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Fired up about flame retardants

December 1st, 2010 / By: / Industry News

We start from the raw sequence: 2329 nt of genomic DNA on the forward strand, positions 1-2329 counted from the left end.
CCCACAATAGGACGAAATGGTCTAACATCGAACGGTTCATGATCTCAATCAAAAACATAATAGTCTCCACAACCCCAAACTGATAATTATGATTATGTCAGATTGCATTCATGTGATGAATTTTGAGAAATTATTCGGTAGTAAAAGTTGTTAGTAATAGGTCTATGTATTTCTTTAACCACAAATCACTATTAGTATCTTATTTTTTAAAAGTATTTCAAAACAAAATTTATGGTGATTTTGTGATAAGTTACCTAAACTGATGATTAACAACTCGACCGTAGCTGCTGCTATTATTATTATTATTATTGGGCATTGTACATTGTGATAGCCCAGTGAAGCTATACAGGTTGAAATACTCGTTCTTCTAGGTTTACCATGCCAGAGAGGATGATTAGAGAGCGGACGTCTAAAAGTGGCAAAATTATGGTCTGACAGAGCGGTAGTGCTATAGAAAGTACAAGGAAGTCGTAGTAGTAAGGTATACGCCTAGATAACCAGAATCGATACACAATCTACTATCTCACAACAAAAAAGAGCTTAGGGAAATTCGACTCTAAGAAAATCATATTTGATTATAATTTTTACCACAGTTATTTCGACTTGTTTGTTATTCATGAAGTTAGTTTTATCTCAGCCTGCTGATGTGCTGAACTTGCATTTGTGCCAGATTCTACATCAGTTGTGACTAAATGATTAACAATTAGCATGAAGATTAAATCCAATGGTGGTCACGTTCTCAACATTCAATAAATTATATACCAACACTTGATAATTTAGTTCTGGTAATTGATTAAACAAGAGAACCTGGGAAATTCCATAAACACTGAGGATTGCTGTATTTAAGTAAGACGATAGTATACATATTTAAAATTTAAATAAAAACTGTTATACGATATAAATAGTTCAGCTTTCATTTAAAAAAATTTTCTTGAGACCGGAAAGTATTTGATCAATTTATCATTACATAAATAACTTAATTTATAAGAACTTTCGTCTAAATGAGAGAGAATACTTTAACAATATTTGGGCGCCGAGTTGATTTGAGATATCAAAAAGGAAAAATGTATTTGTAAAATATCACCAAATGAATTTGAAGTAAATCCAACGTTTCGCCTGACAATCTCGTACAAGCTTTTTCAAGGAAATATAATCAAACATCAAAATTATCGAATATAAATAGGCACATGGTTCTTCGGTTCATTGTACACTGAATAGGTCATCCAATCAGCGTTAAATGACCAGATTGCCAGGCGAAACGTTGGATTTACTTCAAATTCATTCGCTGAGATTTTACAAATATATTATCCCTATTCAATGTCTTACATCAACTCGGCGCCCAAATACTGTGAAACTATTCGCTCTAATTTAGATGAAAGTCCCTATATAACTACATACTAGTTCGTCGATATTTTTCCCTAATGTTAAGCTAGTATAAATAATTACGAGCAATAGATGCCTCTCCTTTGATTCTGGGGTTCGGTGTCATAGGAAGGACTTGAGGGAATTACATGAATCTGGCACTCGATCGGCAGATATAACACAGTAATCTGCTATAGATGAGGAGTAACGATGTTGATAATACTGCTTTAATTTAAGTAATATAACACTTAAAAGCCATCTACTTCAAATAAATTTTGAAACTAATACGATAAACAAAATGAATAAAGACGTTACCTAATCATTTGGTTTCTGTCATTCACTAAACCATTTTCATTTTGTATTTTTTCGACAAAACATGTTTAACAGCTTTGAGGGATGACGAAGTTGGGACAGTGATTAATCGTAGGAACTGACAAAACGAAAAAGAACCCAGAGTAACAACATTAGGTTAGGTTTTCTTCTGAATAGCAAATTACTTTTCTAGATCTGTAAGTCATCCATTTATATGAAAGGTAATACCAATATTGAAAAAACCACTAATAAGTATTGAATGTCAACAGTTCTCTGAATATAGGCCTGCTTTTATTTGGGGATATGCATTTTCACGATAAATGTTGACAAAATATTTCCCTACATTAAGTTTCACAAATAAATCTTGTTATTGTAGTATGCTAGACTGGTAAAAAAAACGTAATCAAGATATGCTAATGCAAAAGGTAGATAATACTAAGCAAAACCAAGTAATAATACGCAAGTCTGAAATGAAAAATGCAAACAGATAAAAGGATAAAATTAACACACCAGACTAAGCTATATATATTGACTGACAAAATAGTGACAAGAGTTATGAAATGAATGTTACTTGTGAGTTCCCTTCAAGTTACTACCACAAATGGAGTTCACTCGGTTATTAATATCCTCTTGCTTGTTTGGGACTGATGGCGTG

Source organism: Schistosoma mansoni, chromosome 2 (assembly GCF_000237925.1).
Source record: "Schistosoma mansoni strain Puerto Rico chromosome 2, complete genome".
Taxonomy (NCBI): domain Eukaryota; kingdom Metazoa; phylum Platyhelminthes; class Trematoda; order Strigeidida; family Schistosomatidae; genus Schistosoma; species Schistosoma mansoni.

In September 2010, scientists in San Antonio, Texas, for the 30th International Symposium on Halogenated Persistent Organic Pollutants, developed a fiery statement on a major class of flame-retardant chemicals used in consumer products. Almost 150 scientists from 22 countries raised concerns about the toxicity and effectiveness of brominated and chlorinated flame retardants (BFRs and CFRs), found in upholstered furniture, foam carpet pads, textiles, consumer electronics, airplanes and automobiles. The “San Antonio Statement” says that “BFRs and CFRs can increase fire toxicity and their overall benefit in improving fire safety has not been proven” because the chemicals “can increase the release of carbon monoxide, toxic gases and soot, which are the cause of most fire deaths and injuries.” The signatories ask manufacturers to provide more information about toxicity testing and how BFRs and CFRs are used in consumer products. Read the statement in Environmental Health Perspectives magazine.

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